Communities across the nation are once again facing a dangerous air quality crisis due to smoke emanating from the Canadian wildfires. As people across North America seek refuge indoors, it is crucial to understand that the smoke and pollutants from the wildfires can easily infiltrate indoor spaces through various openings, resulting in higher concentrations of harmful substances.

One such substance, PM2.5, is airborne particulate matter smaller than 1/70th the diameter of a human hair and can contain dangerous levels of heavy metals and other toxins. A study conducted by Stanford University revealed that this type of air pollution may be up to 10 times more hazardous for children than other forms of air pollution.

In light of this alarming situation, SMART and SMACNA have jointly put forth several essential steps for the public during wildfires:

  • Close doors and windows. This helps to limit the intrusion of smoke into indoor spaces.
  • Verify proper operation and maintenance of ventilation systems. Just like electrical wiring and plumbing, HVAC (Heating, Ventilation and Air Conditioning) systems can cause damage if mishandled. It is advisable to seek the assistance of skilled and trained HVAC professionals to ensure the optimal functioning of your system.
  • Ensure adequate ventilation rates. Your HVAC system should provide the required minimum ventilation rate. Additionally, if applicable, disable the economizer or eco-friendly option on your system. An HVAC professional will be able to guide you through this process.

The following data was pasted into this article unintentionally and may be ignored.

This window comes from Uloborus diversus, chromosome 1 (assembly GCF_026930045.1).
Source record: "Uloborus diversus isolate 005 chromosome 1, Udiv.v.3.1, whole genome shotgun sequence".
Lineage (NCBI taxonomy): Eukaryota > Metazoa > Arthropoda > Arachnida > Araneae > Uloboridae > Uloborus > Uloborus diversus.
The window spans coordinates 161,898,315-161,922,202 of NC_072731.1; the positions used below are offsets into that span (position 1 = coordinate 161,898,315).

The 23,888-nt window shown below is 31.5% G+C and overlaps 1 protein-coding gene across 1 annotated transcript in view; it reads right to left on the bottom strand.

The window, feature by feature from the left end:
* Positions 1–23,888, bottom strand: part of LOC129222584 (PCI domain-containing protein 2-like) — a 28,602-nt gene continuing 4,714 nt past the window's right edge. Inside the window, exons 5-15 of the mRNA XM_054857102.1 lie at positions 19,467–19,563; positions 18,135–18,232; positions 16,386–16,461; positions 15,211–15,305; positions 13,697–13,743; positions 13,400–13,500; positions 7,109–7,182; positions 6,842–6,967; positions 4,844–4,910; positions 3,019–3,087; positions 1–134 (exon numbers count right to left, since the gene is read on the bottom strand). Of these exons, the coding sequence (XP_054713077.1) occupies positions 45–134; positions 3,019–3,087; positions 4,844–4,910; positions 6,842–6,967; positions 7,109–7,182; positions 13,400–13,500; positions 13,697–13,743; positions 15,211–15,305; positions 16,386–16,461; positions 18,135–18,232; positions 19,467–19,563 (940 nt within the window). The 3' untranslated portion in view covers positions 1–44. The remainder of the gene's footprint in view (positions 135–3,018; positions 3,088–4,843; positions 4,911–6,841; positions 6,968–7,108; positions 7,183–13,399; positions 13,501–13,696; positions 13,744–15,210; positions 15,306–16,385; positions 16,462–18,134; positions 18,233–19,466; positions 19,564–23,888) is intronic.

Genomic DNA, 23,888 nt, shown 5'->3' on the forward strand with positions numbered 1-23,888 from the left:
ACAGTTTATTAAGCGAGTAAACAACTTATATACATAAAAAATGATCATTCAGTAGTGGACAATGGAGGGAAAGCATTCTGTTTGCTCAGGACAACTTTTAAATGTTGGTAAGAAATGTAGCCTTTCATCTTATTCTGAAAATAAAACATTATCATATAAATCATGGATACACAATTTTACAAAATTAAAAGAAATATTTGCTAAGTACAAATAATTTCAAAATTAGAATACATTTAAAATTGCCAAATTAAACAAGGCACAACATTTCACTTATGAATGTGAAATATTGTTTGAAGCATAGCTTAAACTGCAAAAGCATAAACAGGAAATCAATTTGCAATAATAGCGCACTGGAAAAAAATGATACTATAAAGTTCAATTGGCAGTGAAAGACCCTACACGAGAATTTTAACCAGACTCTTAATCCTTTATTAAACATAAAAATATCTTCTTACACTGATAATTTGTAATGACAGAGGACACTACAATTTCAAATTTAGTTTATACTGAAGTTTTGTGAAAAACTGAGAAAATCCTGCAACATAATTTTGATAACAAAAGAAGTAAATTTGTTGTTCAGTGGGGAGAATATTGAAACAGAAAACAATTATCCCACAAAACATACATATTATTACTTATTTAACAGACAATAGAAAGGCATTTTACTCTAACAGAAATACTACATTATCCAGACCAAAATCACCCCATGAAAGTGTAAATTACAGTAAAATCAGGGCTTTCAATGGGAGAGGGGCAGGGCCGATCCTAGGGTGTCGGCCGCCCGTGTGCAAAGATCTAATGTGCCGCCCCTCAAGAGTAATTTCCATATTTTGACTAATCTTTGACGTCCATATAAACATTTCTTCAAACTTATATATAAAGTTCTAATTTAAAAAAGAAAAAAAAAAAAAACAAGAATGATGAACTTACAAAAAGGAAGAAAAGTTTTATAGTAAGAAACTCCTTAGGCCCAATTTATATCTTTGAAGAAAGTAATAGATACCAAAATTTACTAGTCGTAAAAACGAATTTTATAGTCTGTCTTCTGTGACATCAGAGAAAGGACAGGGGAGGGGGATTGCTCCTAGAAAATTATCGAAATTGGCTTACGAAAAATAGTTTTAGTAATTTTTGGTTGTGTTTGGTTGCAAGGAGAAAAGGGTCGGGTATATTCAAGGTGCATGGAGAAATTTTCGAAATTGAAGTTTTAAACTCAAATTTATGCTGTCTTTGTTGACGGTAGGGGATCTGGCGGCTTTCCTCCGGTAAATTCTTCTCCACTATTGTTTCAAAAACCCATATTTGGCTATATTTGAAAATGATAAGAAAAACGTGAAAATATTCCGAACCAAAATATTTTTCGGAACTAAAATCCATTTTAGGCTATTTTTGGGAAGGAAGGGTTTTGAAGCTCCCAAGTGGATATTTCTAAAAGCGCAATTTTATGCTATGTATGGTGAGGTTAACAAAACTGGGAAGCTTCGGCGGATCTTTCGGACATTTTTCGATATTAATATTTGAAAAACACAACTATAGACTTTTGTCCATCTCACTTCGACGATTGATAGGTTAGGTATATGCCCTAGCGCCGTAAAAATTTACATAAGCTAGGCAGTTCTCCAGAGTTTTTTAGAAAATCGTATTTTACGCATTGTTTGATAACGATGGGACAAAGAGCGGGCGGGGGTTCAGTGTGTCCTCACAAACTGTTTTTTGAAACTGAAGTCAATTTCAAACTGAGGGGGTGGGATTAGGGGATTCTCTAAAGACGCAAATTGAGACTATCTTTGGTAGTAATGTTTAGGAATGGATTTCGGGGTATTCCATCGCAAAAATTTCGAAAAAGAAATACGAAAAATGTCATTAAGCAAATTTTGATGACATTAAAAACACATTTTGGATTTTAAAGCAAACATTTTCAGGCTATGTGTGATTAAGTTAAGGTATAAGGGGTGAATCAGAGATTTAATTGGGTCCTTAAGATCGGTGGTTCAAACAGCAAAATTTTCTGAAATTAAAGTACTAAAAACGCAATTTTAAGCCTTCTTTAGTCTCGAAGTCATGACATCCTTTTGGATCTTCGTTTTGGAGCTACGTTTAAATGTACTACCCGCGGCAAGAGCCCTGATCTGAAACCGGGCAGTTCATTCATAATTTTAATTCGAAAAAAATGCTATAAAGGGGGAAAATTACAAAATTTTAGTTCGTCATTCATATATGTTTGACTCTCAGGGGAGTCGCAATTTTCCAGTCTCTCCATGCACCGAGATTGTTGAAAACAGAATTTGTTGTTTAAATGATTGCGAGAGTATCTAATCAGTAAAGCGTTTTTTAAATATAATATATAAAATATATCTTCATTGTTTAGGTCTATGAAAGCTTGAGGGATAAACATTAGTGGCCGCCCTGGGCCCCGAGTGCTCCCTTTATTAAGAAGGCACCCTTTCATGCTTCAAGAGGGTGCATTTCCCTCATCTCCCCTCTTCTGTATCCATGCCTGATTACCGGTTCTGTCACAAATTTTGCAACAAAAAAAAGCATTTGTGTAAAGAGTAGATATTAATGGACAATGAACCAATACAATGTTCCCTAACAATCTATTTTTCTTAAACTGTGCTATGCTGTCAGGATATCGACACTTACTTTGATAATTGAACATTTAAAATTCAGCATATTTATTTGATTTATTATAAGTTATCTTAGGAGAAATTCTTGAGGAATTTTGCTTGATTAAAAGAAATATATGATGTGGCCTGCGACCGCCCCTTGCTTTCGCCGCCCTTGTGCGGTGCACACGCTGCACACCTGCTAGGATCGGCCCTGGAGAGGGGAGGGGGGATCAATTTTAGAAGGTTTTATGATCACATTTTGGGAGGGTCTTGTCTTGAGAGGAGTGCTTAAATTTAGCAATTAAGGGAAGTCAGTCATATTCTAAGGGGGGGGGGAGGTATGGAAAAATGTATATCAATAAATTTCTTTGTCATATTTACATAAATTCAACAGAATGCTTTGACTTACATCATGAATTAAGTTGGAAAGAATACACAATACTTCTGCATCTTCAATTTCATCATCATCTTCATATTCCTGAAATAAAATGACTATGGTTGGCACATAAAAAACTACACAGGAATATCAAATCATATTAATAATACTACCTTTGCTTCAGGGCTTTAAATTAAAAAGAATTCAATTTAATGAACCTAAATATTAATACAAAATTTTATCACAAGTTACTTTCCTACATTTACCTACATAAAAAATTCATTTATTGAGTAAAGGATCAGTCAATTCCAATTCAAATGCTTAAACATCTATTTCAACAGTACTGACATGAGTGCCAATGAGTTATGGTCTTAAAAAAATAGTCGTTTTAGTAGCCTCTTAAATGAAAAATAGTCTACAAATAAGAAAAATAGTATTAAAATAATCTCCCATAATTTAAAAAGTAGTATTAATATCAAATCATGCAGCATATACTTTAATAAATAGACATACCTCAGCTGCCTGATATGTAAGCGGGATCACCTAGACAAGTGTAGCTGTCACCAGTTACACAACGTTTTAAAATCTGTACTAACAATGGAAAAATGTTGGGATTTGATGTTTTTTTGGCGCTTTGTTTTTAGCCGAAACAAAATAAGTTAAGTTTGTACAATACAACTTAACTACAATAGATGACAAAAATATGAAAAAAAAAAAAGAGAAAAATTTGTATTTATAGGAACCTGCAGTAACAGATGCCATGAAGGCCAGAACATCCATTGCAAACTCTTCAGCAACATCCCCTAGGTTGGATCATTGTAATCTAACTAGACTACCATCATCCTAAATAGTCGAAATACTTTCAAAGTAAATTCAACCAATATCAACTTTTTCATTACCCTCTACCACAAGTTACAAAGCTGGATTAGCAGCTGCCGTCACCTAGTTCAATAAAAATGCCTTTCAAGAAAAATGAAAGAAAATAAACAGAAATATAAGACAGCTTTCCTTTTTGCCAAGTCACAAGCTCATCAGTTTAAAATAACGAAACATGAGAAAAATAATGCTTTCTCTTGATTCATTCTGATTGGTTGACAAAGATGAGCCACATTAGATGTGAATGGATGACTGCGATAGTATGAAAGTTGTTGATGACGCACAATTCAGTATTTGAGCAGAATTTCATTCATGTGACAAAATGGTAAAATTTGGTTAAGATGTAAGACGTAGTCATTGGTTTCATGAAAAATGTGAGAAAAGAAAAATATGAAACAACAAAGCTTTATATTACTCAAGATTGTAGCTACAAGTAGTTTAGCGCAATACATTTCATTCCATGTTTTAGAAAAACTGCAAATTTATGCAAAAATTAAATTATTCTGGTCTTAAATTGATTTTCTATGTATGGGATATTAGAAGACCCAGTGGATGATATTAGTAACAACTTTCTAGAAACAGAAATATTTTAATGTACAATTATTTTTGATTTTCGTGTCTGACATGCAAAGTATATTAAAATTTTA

• Avoid creating negative air pressure. Do not turn off your ventilation/HVAC system while running exhaust fans in your bathroom or kitchen, as this can create negative air pressure, causing untreated outdoor air to seep in through openings, cracks, etc.
  • Check filters. Regularly inspect and clean the filters in your HVAC system. In most cases, a MERV 13-rated filter or a HEPA filter will provide optimal filtration. It is recommended to consult with an HVAC professional to determine the best filter for your unit.

The hazardous conditions resulting from the wildfires also emphasize the importance of conducting a Ventilation Verification Assessment for commercial, apartment and school buildings. This assessment, carried out by certified technicians, provides essential data to identify any corrective actions required to combat pollutants in both indoor and outdoor air.

Safeguarding our health in times of dangerous air quality relies on the presence of high-quality HVAC and ventilation systems. By following the recommended steps and seeking professional assistance, people across North America can minimize the infiltration of harmful pollutants and create a safer indoor environment for themselves and their families.

In another step forward for SMART and the unionized sheet metal industry, SM Local 66 (Seattle) and SMACNA-Western Washington announced a joint initiative – the first in the industry – to make lactation pods available to new mothers, starting in April 2023. This is an important step that will help mothers in the sheet metal trade return to work without compromising convenience, privacy and comfort.